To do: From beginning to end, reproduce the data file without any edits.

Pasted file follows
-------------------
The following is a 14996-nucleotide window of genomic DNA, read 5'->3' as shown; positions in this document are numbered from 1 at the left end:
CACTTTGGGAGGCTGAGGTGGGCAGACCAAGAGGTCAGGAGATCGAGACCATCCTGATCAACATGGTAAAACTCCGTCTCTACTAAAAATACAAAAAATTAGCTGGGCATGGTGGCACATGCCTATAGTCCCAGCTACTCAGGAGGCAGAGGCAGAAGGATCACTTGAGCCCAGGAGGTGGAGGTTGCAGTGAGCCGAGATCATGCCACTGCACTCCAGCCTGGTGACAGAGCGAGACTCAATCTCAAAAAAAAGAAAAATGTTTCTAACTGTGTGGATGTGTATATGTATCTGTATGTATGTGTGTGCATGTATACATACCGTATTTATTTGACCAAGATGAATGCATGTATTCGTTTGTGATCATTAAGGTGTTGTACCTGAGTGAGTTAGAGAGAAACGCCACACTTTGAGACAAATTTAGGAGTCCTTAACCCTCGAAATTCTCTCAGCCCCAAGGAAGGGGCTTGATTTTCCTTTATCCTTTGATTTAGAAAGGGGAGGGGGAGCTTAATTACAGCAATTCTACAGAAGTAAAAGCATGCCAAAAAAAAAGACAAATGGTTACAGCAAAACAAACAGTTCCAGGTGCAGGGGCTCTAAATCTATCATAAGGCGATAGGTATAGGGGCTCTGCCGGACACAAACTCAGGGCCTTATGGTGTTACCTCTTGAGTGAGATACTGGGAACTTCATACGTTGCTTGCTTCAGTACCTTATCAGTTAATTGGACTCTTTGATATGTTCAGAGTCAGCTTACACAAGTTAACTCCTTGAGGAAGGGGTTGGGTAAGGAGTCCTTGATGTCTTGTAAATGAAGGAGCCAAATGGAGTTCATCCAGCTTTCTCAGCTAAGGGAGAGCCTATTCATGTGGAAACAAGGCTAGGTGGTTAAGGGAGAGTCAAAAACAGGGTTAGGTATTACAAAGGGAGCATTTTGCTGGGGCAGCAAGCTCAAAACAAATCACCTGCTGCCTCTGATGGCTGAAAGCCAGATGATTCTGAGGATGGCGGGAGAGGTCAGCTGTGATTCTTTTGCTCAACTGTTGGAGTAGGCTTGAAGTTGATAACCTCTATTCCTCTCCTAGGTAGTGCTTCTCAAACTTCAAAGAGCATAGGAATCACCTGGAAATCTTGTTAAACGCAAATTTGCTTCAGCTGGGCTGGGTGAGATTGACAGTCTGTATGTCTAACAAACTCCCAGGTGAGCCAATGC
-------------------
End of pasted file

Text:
The following is a 14996-nucleotide window of genomic DNA, read 5'->3' as shown; positions in this document are numbered from 1 at the left end:
CACTTTGGGAGGCTGAGGTGGGCAGACCAAGAGGTCAGGAGATCGAGACCATCCTGATCAACATGGTAAAACTCCGTCTCTACTAAAAATACAAAAAATTAGCTGGGCATGGTGGCACATGCCTATAGTCCCAGCTACTCAGGAGGCAGAGGCAGAAGGATCACTTGAGCCCAGGAGGTGGAGGTTGCAGTGAGCCGAGATCATGCCACTGCACTCCAGCCTGGTGACAGAGCGAGACTCAATCTCAAAAAAAAGAAAAATGTTTCTAACTGTGTGGATGTGTATATGTATCTGTATGTATGTGTGTGCATGTATACATACCGTATTTATTTGACCAAGATGAATGCATGTATTCGTTTGTGATCATTAAGGTGTTGTACCTGAGTGAGTTAGAGAGAAACGCCACACTTTGAGACAAATTTAGGAGTCCTTAACCCTCGAAATTCTCTCAGCCCCAAGGAAGGGGCTTGATTTTCCTTTATCCTTTGATTTAGAAAGGGGAGGGGGAGCTTAATTACAGCAATTCTACAGAAGTAAAAGCATGCCAAAAAAAAAGACAAATGGTTACAGCAAAACAAACAGTTCCAGGTGCAGGGGCTCTAAATCTATCATAAGGCGATAGGTATAGGGGCTCTGCCGGACACAAACTCAGGGCCTTATGGTGTTACCTCTTGAGTGAGATACTGGGAACTTCATACGTTGCTTGCTTCAGTACCTTATCAGTTAATTGGACTCTTTGATATGTTCAGAGTCAGCTTACACAAGTTAACTCCTTGAGGAAGGGGTTGGGTAAGGAGTCCTTGATGTCTTGTAAATGAAGGAGCCAAATGGAGTTCATCCAGCTTTCTCAGCTAAGGGAGAGCCTATTCATGTGGAAACAAGGCTAGGTGGTTAAGGGAGAGTCAAAAACAGGGTTAGGTATTACAAAGGGAGCATTTTGCTGGGGCAGCAAGCTCAAAACAAATCACCTGCTGCCTCTGATGGCTGAAAGCCAGATGATTCTGAGGATGGCGGGAGAGGTCAGCTGTGATTCTTTTGCTCAACTGTTGGAGTAGGCTTGAAGTTGATAACCTCTATTCCTCTCCTAGGTAGTGCTTCTCAAACTTCAAAGAGCATAGGAATCACCTGGAAATCTTGTTAAACGCAAATTTGCTTCAGCTGGGCTGGGTGAGATTGACAGTCTGTATGTCTAACAAACTCCCAGGTGAGCCAATGC